Music Publishers Sue Twitter for $250 Million Due to Rampant Copyright Infringement

Twitter, the popular social media platform, is facing a massive legal battle as the National Music Publishers’ Association (NMPA) files a lawsuit on behalf of 17 prominent music publishers. These publishers represent some of the biggest artists in the music industry, and they claim that Twitter has been engaging in widespread copyright infringement, causing significant harm to their exclusive rights under copyright law.

The lawsuit, filed in federal court in Tennessee, highlights Twitter’s alleged disregard for copyright laws. It includes a comprehensive list of approximately 1,700 songs that have been repeatedly flagged for copyright violations, yet Twitter has failed to take appropriate action. The NMPA is seeking substantial fines of up to $150,000 per violation, emphasising the seriousness of the issue at hand.

Interestingly, this copyright problem predates Elon Musk’s acquisition of Twitter for a staggering $44 billion last year. According to unnamed employees cited by The New York Times, negotiations for a licensing deal between Twitter and music labels had already reached a stalemate due to the exorbitant costs involved. Estimates suggested that such a deal could have exceeded $100 million per year. Unfortunately, talks fell through completely after Musk took over the company, adding another layer of complexity to the situation.

The lawsuit also brings attention to Musk’s controversial tweets and the recent introduction of Twitter Blue, a premium package offering extended video uploading capabilities. While the flood of copyrighted movies being uploaded to Twitter is not explicitly mentioned, the lawsuit cites specific tweets from Musk that indirectly relate to copyright concerns. In one instance, Musk responded to a user’s complaint about potential account suspension for copyright notices, indicating that he was “looking into” the matter and suggesting they consider subscribing to Twitter to hide infringing content. Another tweet from Musk criticises the overzealous application of the Digital Millennium Copyright Act (DMCA).

The primary cause of the alleged copyright infringement on Twitter stems from the presence of music videos, live performances, and other videos synchronised with copyrighted music. The NMPA accuses Twitter of exploiting these videos to enhance its platform’s appeal, thereby increasing user engagement. Despite repeated notifications, Twitter has failed to promptly remove infringing content and has even provided support to known repeat infringers, resulting in a lack of consequences for their actions.

In contrast to Twitter, most other major social networks, including TikTok, Facebook, Instagram, YouTube, and Snapchat, have successfully negotiated licensing deals with music publishers and labels. Even Amazon-owned Twitch, which faced a brief but intense dispute with the music industry, ultimately reached an agreement to collaborate with the NMPA by September 2021. Recently, companies like Roblox and Peloton have also chosen to settle with the NMPA regarding music copyright.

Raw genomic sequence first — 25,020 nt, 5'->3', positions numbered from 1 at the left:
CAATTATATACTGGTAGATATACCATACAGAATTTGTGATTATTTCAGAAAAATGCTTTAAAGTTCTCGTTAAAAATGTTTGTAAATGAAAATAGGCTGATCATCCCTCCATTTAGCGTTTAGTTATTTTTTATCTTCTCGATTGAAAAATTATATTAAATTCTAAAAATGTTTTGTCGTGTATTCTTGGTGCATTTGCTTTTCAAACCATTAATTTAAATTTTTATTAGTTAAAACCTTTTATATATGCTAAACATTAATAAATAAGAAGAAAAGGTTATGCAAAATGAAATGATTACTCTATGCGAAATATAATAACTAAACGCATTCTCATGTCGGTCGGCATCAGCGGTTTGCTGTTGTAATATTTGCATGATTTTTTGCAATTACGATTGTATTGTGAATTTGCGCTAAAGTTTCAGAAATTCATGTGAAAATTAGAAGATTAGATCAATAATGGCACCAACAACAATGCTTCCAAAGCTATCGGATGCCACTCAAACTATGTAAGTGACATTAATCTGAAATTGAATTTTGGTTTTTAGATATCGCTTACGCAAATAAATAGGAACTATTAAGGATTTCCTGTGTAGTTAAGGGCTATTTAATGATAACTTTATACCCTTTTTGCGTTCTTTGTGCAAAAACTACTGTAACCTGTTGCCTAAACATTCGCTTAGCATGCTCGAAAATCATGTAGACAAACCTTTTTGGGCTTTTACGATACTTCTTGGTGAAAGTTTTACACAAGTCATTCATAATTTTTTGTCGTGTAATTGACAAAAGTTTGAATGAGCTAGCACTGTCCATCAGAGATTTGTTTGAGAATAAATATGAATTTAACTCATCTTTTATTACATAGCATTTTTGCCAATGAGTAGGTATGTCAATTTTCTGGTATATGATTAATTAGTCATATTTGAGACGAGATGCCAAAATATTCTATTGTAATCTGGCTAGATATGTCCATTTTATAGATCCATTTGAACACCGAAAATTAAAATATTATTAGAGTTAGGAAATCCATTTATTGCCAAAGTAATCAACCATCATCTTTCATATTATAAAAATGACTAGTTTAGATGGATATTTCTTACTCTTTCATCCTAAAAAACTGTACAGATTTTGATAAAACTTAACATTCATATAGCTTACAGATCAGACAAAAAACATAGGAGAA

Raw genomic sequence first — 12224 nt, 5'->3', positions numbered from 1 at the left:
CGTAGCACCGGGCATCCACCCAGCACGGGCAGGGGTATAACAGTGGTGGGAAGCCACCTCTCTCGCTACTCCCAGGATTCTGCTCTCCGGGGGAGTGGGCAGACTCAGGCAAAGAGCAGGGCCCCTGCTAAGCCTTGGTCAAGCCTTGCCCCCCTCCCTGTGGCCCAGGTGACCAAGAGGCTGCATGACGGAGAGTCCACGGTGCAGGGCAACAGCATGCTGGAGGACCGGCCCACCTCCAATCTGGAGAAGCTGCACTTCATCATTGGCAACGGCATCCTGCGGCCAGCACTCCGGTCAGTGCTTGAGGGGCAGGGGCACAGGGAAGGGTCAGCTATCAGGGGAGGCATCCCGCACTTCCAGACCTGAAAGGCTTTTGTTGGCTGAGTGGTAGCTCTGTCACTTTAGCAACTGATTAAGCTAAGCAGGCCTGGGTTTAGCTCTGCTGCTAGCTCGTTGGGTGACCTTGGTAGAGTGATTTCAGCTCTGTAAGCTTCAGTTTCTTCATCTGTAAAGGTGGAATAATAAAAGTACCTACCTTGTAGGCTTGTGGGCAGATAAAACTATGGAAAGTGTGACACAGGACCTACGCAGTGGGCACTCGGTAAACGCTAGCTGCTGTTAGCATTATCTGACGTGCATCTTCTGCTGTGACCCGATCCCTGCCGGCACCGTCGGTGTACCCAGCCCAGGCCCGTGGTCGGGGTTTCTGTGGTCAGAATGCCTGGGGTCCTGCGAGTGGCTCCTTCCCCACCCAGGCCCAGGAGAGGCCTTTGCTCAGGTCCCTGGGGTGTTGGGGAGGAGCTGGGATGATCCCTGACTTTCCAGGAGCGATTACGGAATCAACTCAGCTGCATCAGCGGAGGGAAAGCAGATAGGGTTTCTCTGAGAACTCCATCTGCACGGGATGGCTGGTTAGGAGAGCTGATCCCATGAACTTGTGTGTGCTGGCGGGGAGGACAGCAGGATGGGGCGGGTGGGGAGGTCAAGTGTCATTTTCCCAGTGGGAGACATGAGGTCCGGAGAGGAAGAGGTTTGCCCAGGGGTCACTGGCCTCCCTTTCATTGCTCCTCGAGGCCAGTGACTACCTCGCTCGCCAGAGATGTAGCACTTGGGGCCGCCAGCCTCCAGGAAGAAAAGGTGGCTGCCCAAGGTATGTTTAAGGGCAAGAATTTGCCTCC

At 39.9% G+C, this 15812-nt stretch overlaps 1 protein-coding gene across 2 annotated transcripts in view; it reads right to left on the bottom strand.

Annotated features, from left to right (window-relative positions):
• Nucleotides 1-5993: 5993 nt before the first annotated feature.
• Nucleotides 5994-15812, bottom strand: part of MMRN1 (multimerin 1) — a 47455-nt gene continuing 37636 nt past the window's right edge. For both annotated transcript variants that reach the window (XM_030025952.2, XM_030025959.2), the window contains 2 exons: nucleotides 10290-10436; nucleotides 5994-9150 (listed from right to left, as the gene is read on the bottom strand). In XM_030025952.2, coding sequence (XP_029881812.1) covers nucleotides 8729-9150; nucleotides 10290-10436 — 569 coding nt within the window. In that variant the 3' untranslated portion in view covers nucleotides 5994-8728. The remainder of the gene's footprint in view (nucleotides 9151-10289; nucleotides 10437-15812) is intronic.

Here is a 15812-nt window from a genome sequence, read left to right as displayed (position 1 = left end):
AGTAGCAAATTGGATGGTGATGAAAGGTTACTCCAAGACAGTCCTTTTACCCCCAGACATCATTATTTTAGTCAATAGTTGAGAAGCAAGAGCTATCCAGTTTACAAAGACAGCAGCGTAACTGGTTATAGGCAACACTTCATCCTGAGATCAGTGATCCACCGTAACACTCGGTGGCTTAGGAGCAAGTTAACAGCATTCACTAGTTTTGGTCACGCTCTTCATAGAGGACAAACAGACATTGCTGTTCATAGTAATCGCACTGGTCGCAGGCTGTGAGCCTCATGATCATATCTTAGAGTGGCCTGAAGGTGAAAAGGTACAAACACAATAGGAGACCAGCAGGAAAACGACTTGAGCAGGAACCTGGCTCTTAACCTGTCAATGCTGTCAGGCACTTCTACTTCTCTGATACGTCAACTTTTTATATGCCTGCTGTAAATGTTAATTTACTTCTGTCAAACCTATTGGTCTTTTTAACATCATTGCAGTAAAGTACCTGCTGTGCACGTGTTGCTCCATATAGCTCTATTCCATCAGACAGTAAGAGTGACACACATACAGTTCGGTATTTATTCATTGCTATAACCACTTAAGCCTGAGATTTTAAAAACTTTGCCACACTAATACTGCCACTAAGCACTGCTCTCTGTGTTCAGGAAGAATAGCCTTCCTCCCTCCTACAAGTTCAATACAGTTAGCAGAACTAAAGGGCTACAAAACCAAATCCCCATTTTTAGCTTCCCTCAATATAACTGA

As Elon Musk announced the imminent appointment of a new CEO for Twitter, NMPA President David Israelite took to Twitter to address him directly, urging the new leader to prioritise the rampant presence of unlicensed music on the platform. This call echoes a similar message conveyed last spring.

While Twitter remains tight-lipped about the lawsuit, Elon Musk has been actively tweeting on other subjects, such as Tucker Carlson and crime in San Francisco. Meanwhile, the newly appointed CEO, Linda Yaccarino, has yet to share any updates on Twitter since her initial letter to the company’s employees.

The pain caused by copyright problems in the music industry is palpable, and it is a recurring challenge for video, film, and content creators who rely on incorporating music into their work. However, solutions do exist. Companies like ours have emerged to address these issues and provide a much-needed remedy for copyright clearance concerns. Our subscription-based music licensing service offers video creators an unlimited selection of music while ensuring their compliance with copyright laws. 

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Disclaimer: This blog post does not constitute legal advice. Content creators are encouraged to familiarise themselves with copyright laws and consult legal professionals for guidance on their specific situations.